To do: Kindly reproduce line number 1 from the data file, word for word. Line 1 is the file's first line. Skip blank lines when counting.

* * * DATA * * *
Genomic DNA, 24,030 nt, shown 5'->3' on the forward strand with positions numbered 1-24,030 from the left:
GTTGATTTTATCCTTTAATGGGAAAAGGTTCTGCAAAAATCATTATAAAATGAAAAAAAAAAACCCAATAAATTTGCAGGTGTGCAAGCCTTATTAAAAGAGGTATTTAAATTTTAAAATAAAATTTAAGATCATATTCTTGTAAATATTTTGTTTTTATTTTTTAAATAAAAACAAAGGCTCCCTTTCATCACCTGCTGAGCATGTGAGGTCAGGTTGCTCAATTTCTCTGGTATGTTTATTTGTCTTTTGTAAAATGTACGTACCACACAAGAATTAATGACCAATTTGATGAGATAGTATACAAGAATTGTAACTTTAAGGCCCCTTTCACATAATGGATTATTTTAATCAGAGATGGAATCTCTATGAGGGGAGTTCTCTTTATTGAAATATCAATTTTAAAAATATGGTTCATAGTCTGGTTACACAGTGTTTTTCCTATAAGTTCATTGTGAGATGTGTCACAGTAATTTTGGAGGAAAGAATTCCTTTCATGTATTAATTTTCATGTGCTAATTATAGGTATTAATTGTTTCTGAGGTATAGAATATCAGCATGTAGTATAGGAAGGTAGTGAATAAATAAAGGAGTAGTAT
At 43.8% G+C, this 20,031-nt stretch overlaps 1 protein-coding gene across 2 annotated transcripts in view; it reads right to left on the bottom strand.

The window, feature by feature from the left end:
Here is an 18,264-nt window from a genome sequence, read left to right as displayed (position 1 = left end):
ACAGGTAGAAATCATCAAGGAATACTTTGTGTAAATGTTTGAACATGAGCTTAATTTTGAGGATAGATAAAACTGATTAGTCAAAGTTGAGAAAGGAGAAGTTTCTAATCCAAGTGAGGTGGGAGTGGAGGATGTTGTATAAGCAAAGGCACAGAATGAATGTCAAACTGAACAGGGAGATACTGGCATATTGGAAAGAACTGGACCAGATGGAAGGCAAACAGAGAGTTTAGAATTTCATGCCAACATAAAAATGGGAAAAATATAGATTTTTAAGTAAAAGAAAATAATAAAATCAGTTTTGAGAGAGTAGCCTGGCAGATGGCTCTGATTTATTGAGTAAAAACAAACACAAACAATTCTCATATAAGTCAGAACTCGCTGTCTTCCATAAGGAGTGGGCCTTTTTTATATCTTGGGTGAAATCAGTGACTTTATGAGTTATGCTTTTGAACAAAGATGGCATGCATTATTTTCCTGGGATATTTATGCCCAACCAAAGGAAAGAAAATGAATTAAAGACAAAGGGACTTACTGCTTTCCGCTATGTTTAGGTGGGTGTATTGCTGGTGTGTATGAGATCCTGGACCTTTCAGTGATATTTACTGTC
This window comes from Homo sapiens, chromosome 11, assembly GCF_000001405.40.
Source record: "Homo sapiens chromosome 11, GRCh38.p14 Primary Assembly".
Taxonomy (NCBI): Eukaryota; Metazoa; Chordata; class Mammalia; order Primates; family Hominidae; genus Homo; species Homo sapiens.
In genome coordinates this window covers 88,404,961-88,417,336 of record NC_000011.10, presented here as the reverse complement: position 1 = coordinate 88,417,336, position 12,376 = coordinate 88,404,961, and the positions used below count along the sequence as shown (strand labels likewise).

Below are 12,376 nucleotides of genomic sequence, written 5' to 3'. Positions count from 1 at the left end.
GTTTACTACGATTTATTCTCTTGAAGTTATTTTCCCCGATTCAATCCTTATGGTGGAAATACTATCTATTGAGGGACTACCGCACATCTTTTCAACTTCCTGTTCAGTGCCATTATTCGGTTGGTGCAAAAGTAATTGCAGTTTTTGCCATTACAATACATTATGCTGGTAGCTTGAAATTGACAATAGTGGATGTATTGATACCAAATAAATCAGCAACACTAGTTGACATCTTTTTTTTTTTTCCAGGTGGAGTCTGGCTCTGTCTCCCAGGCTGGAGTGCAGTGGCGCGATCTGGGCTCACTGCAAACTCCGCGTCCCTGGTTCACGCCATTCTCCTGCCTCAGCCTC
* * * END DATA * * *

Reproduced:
Genomic DNA, 24,030 nt, shown 5'->3' on the forward strand with positions numbered 1-24,030 from the left: